The Aadhaar program is optional. But a recent amendment to the Income Tax act stipulated that an Aadhaar number was required to file a return – which pretty much makes it mandatory. Last week the Supreme Court upheld this law, but also ruled that those without an Aadhaar number should still be able to pay taxes, until the broader privacy issues can be decided by the Constitutional bench. On the one hand, good news (for now) for privacy activists and for citizens who don’t (for whatever reason) have a card. On the other, an administrative mess for the government, which could have been mitigated with clearer parameters at the outset.
Also, one of the main incentives for the government is the opportunity to streamline administration and reduce “leakage”, the amount of aid paid to “false” identities. However, there is still some confusion as to whether or not an Aadhaar number is a requisite for government aid. Several official agencies seem to think that it is, but the Supreme Court has ruled that it isn’t.
Furthermore, while the first cards were introduced in 2010, legislation backing the project (the Aadhaar Act and the Aadhaar Regulations) did not pass until 2016, and is often criticized as being unclear.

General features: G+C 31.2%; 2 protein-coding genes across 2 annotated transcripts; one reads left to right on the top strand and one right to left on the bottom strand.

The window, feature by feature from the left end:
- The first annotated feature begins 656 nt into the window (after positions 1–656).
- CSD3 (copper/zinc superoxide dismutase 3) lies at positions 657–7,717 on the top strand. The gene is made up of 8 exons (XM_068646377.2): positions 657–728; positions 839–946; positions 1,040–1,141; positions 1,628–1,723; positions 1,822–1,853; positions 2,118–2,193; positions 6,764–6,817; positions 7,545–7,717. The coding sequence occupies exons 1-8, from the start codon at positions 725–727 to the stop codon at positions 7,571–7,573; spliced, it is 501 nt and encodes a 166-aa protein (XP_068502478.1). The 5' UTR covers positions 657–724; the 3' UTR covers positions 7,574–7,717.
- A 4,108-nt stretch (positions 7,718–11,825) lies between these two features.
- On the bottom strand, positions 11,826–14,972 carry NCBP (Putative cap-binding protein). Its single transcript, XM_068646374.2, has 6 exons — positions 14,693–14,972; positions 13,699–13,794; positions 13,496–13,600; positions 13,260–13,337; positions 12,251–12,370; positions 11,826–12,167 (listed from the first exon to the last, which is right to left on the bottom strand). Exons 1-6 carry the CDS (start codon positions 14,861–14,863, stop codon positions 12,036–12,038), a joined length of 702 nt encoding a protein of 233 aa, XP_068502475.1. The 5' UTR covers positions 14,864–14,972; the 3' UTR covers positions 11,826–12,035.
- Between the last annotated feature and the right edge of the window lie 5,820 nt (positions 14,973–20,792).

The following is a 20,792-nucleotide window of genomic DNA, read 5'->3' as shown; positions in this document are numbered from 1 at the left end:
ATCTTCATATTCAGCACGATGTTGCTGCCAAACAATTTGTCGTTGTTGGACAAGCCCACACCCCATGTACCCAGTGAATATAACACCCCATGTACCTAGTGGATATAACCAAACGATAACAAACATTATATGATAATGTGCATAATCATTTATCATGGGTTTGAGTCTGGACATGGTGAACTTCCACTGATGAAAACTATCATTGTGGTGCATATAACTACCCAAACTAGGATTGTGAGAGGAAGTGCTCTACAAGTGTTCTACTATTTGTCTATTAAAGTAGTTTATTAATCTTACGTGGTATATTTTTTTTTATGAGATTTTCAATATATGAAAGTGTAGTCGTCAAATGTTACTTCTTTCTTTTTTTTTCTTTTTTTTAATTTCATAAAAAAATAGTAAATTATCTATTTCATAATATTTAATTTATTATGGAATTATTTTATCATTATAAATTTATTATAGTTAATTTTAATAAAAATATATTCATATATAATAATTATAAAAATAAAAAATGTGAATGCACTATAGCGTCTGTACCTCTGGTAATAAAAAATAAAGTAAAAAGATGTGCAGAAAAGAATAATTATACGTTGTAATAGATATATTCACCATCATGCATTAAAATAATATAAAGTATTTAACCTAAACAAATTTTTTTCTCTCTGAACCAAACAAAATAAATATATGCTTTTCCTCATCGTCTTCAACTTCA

Third, the privacy issue will always be a problem, however great the efficiencies. Concerns have been raised about the lack of clear regulation on the process of sharing identity information, as well as the lack of redress and appeal if you feel your data has been mishandled.
The Aadhaar Act mentioned above authorises any official at the level of District Judge or higher to access an individual’s identity information, excluding the biometric data – that limitation doesn’t apply to officials with rank of Joint Secretary or higher. Given India’s reputation as the “most corrupt country in Asia”, this raises some concerns.